From a huge running race to Bing Crosby’s boyhood haunts, fun sights in Washington’s second-largest city
SPOKANE — Spokane is Washington’s second-largest city, with its 210,000 residents living about 270 miles east of bigger, richer and better-known Seattle.
The Lilac City is the largest community between Seattle and Minneapolis across the northern tier of the United States.
Located in the foothills of the Selkirk Mountains, it has interesting architecture, leafy neighborhoods filled with Victorian homes, and an extensive parks system that was partially designed by the Olmsted brothers. It’s also an outdoor paradise, surrounded by ski areas, dozens of lakes, rivers, bike trails, and mountains, and a river with roaring waterfalls raging through the middle of town.
These days the city may be best-known for the stellar Gonzaga University basketball team. Gonzaga tickets are expensive, but here are five free things a person can enjoy in the greater Spokane region.
BLOOMSDAY AND HOOPFEST
Spokane has a couple of big public events where you pay to participate, but attending as a spectator is free. Every May about 50,000 people run a 12-kilometer course through the streets of downtown Spokane in one of the largest timed road races in the nation. Spectators who line the course are treated to runners in colorful costumes, free concerts and the chance to pick through clothing that runners discard as the temperature rises. The Bloomsday race is named in honor of author James Joyce, whose novel “Ulysses” depicts a day in the life of Leopold Bloom. The next Bloomsday race is May 3, 2015.
Each June, the largest 3-on-3 basketball tournament in the nation draws about 28,000 players and more than 200,000 spectators to the downtown streets for a weekend of hoops heaven. Teams play on more than 450 temporary courts. The next Hoopfest is June 27-28, 2015.
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The crown jewel of Spokane’s extensive parks system was the site of the 1974 World’s Fair, which focused on the theme of saving the environment. Now it is a heavily-used urban park that is bisected by the Spokane River and the waterfalls that first drew white settlers to the region. The park features walking trails, footbridges and cable car rides over the falls. There is a historic carousel, an ice-skating rink and many other attractions.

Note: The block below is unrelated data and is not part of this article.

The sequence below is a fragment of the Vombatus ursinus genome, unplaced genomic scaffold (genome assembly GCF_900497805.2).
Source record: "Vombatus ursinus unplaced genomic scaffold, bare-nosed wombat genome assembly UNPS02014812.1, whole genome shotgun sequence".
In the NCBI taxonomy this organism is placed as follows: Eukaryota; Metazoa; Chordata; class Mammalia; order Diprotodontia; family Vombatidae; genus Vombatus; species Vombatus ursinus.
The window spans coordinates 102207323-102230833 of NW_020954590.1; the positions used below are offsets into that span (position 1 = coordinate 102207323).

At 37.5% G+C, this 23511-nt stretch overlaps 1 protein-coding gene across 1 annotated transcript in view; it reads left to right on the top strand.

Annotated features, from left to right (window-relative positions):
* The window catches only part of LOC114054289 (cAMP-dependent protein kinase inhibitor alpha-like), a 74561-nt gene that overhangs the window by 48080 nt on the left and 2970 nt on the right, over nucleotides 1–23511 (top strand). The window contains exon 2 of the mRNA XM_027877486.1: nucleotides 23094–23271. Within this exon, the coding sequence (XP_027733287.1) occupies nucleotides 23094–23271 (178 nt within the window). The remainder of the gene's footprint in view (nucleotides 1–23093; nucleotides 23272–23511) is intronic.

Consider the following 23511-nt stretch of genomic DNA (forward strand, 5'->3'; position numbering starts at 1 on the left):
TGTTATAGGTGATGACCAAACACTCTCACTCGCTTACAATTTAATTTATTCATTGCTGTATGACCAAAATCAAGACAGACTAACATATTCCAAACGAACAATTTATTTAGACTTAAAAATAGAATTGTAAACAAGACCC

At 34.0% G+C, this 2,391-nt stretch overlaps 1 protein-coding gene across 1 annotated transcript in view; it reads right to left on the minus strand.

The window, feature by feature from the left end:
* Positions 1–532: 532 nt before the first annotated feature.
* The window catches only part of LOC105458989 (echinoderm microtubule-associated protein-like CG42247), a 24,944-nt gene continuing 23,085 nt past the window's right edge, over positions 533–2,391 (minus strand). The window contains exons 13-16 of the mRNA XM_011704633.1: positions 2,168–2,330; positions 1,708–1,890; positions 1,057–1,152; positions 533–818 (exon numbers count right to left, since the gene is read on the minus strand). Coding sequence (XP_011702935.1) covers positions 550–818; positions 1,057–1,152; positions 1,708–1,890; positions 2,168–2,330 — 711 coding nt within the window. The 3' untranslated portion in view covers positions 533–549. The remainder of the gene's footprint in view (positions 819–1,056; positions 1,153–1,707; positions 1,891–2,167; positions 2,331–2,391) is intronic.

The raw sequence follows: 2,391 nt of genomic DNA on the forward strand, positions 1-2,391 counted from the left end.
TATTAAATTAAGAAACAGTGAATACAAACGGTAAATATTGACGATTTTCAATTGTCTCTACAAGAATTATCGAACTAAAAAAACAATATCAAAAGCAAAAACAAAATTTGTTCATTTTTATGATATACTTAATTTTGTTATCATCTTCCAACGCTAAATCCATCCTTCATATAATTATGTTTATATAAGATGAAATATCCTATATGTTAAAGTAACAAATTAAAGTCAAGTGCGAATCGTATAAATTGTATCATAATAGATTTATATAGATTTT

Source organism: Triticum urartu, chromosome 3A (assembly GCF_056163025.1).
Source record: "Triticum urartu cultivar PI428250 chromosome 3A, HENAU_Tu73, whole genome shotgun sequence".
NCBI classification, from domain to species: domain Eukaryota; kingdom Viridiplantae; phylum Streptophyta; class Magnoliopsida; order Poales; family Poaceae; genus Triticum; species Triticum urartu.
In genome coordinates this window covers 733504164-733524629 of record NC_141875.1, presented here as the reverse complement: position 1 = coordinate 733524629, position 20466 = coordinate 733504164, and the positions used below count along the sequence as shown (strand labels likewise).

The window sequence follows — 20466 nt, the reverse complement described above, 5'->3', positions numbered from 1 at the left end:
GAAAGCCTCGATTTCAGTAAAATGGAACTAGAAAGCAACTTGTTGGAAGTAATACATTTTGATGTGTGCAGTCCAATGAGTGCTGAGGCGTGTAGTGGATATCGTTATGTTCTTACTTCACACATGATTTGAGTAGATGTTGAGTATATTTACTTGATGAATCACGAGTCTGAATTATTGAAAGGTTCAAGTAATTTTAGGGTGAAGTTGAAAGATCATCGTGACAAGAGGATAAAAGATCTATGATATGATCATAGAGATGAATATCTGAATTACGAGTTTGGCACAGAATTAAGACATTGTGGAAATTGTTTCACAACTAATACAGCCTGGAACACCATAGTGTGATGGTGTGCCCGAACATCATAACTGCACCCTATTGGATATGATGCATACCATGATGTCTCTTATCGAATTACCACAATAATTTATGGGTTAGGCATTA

THE CENTENNIAL TRAIL
The Centennial Trail is a 60-mile paved biking and hiking trail that connects Spokane with Coeur d’Alene, Idaho, and Lake Coeur d’Alene. Much of the trail is built along the Spokane River, and users are able to enjoy nature without having to worry about getting hit by cars. Trail lovers can also try out the nearby Trail of the Coeur d’Alenes, a spectacular 77-mile paved railroad bed that runs from Mullan, Idaho, to Plummer, Idaho.
HOME OF FATHER’S DAY
Sonora Smart Dodd of Spokane conceived the idea of Father’s Day in 1909, and the first celebration of the holiday occurred in the city in 1910. Dodd’s home on Spokane’s lower South Hill remains, and there is a big stone in front telling the story of the so-called “Mother of Father’s Day.” The Craftsman-style house at 603 S. Arthur St. is privately owned and occupied, but the stone can be seen in the front yard.
Crooner and actor Bing Crosby was raised in Spokane and attended Gonzaga University, which serves as a repository of things associated with Der Bingle. The university owns Crosby’s childhood home, which has some memorabilia and Crosby artifacts, including his Oscar for “Going My Way.” The Craftsman-style home at 508 E. Sharp Ave. is free to visit and open to the public weekdays 9 a.m.-4:30 p.m. and Saturdays 1-4 p.m. There is also a larger-than-life statue of Crosby outside the Crosby Student Center.